Dean donates $10K to help during difficult times
KAMLOOPS— Thompson Rivers University (TRU) is creating new bursaries and awards for first-year students embarking on their post-secondary studies amid unforeseen financial challenges as a result of the COVID-19 pandemic.
The university aims to raise $50,000 to provide up to 100 first-year students with additional tuition support through the First-Year Student Resiliency Fund. The TRU Foundation will match up to $25,000 donated to the fund and the Dean of the Faculty of Education and Social Work, Airini, is donating $10,000. The resiliency awards will give students another source for pandemic-related financial relief. Anyone can contribute by visiting tru.ca/limitless and making a donation by Aug. 31 so awards are available for the fall term.
“One thing I’ve learned from living in Kamloops is that we give however we can and together, our help adds up to something big,” said Dean Airini. “COVID-19 has affected so many in our communities. TRU offers one way forward, preparing students to be active community members and genuine leaders. If there was ever a time to recognize the potential and resilience of our future students, it is now. We don’t want their pace to slow.”
Education and living-away-from-home costs for the average undergraduate student total $20,000 per year. There is limited financial support for new students and general bursaries are usually restricted to returning students.
“Many students rely on summer savings and part-time work during the school year and both of those opportunities are significantly diminished,” said Gordon Down, director of Student Awards & Financial Aid. “Awards supported by donors are a tangible indication for students that someone cares about their educational journey and is using their own money to invest in them.”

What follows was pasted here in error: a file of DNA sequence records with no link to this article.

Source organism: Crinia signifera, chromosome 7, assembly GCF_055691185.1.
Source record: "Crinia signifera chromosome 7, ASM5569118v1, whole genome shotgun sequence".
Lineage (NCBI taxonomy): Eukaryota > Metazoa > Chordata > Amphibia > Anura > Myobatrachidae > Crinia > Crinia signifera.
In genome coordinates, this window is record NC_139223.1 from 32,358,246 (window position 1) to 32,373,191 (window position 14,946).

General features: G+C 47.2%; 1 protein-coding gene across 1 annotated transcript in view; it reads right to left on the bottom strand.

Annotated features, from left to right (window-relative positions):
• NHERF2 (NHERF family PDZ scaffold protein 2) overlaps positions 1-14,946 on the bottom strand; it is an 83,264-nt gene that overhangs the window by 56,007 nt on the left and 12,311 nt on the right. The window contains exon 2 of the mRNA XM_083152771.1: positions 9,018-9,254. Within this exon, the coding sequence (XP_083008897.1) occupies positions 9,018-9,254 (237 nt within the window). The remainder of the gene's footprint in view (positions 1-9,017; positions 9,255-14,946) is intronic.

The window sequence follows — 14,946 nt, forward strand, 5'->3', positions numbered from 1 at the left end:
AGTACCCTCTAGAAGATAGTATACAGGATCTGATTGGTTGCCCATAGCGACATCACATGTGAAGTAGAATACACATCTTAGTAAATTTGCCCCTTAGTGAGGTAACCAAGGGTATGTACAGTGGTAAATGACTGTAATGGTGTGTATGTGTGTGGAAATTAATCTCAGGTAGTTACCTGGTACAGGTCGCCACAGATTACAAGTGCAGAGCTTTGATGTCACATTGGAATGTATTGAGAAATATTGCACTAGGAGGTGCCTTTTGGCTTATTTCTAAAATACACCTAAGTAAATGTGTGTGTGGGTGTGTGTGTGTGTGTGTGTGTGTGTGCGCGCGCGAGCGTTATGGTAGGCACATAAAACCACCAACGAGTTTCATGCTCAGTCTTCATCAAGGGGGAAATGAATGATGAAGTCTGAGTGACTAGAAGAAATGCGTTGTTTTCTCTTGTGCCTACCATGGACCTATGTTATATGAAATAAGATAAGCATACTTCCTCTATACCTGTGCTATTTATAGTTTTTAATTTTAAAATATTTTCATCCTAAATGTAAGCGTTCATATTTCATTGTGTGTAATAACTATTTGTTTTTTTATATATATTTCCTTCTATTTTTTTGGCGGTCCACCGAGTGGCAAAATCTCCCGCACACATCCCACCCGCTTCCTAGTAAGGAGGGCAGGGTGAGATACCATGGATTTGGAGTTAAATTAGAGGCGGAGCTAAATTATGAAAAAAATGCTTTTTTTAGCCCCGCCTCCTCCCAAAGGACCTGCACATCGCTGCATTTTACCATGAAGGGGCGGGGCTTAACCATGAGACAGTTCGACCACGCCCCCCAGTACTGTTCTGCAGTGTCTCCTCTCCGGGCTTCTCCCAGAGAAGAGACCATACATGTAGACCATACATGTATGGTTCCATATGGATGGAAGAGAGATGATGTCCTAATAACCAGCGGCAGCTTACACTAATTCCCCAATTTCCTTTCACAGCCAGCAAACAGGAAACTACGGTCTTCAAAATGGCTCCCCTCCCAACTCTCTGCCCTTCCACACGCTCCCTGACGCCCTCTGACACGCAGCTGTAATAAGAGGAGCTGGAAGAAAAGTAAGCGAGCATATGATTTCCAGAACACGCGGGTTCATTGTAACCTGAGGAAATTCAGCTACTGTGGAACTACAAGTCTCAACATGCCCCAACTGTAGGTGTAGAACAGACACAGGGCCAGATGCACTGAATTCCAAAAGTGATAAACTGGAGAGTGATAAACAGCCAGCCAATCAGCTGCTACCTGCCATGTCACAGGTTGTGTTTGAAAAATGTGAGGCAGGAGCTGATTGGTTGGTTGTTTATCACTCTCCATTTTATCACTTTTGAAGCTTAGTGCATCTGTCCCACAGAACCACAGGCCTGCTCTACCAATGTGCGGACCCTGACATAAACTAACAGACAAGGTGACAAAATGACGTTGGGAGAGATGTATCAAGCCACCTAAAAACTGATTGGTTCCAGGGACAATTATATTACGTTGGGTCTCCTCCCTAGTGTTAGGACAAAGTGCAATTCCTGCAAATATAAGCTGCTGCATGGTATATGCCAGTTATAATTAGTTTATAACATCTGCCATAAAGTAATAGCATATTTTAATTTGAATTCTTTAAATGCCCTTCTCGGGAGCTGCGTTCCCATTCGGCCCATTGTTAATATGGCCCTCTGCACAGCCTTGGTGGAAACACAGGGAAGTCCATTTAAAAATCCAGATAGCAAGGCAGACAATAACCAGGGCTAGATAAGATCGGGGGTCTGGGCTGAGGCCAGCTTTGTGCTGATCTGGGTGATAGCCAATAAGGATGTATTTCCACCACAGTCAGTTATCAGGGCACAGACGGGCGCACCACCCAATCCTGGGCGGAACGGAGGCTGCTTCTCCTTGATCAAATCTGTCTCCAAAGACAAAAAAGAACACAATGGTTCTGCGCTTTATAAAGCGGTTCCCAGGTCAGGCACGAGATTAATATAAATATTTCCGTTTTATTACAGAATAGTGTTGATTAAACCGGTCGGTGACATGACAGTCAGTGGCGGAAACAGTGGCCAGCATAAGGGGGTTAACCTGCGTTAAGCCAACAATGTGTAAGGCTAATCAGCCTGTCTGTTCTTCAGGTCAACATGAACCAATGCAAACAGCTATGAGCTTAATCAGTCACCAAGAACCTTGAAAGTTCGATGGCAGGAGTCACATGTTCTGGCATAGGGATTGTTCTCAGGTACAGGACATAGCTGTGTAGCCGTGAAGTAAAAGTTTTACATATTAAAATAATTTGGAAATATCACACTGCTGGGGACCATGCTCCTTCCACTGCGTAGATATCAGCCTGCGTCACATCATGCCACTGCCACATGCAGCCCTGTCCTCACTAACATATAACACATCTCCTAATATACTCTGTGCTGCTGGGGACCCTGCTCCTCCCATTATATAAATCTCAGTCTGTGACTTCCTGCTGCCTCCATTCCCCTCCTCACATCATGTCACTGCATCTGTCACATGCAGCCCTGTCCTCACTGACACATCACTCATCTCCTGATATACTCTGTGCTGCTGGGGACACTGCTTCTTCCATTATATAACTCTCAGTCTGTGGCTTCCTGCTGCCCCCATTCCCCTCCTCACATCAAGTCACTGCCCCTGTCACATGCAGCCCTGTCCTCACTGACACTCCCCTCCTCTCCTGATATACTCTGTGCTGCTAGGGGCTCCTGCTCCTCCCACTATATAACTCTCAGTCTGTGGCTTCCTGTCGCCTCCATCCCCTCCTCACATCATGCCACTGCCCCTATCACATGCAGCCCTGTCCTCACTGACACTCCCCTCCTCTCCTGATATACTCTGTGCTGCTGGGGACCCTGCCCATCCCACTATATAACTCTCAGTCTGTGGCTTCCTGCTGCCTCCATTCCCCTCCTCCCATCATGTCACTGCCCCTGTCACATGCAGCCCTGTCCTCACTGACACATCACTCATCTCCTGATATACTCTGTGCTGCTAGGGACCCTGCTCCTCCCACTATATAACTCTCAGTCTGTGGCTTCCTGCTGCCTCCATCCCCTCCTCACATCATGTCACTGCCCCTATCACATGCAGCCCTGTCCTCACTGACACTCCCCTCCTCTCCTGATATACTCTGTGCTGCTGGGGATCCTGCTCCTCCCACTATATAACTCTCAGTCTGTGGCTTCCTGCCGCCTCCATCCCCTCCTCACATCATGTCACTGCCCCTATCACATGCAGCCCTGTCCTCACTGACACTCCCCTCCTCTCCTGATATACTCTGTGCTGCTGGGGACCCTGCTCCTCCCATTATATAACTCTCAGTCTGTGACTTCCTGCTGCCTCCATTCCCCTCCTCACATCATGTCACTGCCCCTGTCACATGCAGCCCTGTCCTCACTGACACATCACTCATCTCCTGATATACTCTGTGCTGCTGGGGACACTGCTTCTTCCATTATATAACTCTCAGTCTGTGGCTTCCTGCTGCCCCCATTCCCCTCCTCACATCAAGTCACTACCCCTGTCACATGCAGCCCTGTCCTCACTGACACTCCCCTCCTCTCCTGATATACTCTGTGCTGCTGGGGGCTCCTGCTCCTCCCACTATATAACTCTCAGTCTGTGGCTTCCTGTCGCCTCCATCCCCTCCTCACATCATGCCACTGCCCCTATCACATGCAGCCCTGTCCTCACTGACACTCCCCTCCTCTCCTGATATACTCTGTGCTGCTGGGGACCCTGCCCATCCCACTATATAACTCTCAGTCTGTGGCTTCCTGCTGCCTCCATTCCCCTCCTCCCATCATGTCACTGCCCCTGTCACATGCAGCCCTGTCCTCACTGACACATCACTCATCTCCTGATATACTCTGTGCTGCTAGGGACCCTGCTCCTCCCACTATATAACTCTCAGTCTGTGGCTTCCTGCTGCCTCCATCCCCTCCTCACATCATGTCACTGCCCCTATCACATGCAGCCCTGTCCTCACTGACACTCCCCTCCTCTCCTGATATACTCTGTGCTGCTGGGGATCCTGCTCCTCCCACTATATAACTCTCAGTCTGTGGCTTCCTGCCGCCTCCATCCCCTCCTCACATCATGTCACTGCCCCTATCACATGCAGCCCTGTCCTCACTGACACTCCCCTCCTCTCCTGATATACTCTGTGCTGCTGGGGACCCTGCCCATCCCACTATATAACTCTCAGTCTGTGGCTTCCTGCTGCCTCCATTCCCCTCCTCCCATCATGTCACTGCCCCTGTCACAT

Students who are in dire financial need or unable to accumulate debt, non-traditional learners and those who are the first in their family to attend post-secondary school are especially vulnerable during this economic crisis and risk postponing their education.
“TRU is committed to addressing these challenges in every way possible,” said Vice-President of University Relations Brian Daly. “The positive impact TRU graduates have in their communities will not be delayed because they cannot afford to start university now.”
TRU recognizes its students’ challenges are closely related to the economic issues faced by Interior cities and rural communities, Daly noted. The impact to communities will be prolonged if students cannot pursue post-secondary education as planned.
The university—through its operations, students, and alumni—provides a significant boost to the regional economy, estimated at $705.3 million annually. Put another way, one in nine jobs in the region are supported by TRU, its students and graduates.
Vice-President, University Relations
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Director, Student Awards & Financial Aid
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Dean, Faculty of Education and Social Work
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